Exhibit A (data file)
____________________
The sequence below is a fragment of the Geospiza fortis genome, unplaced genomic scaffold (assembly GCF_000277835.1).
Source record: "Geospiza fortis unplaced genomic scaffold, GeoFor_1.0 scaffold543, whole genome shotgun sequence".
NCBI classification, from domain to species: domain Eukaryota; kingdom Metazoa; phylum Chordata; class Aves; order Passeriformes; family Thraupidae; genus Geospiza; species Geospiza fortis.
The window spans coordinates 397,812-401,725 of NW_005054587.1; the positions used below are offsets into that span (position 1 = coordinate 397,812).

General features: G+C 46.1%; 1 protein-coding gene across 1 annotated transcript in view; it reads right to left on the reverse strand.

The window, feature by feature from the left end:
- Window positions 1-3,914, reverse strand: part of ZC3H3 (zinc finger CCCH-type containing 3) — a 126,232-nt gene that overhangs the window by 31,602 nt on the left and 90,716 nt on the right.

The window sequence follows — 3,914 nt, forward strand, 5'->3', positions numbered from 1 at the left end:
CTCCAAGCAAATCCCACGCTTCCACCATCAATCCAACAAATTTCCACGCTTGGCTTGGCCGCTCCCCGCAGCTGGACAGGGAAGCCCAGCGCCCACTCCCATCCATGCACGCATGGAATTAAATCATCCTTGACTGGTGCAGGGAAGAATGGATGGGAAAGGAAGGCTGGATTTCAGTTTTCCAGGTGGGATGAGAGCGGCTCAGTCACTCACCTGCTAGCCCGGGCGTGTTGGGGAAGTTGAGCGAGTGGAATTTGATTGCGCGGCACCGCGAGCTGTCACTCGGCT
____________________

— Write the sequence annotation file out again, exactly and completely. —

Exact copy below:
The sequence below is a fragment of the Geospiza fortis genome, unplaced genomic scaffold (assembly GCF_000277835.1).
Source record: "Geospiza fortis unplaced genomic scaffold, GeoFor_1.0 scaffold543, whole genome shotgun sequence".
NCBI classification, from domain to species: domain Eukaryota; kingdom Metazoa; phylum Chordata; class Aves; order Passeriformes; family Thraupidae; genus Geospiza; species Geospiza fortis.
The window spans coordinates 397,812-401,725 of NW_005054587.1; the positions used below are offsets into that span (position 1 = coordinate 397,812).

General features: G+C 46.1%; 1 protein-coding gene across 1 annotated transcript in view; it reads right to left on the reverse strand.

The window, feature by feature from the left end:
- Window positions 1-3,914, reverse strand: part of ZC3H3 (zinc finger CCCH-type containing 3) — a 126,232-nt gene that overhangs the window by 31,602 nt on the left and 90,716 nt on the right.

The window sequence follows — 3,914 nt, forward strand, 5'->3', positions numbered from 1 at the left end:
CTCCAAGCAAATCCCACGCTTCCACCATCAATCCAACAAATTTCCACGCTTGGCTTGGCCGCTCCCCGCAGCTGGACAGGGAAGCCCAGCGCCCACTCCCATCCATGCACGCATGGAATTAAATCATCCTTGACTGGTGCAGGGAAGAATGGATGGGAAAGGAAGGCTGGATTTCAGTTTTCCAGGTGGGATGAGAGCGGCTCAGTCACTCACCTGCTAGCCCGGGCGTGTTGGGGAAGTTGAGCGAGTGGAATTTGATTGCGCGGCACCGCGAGCTGTCACTCGGCT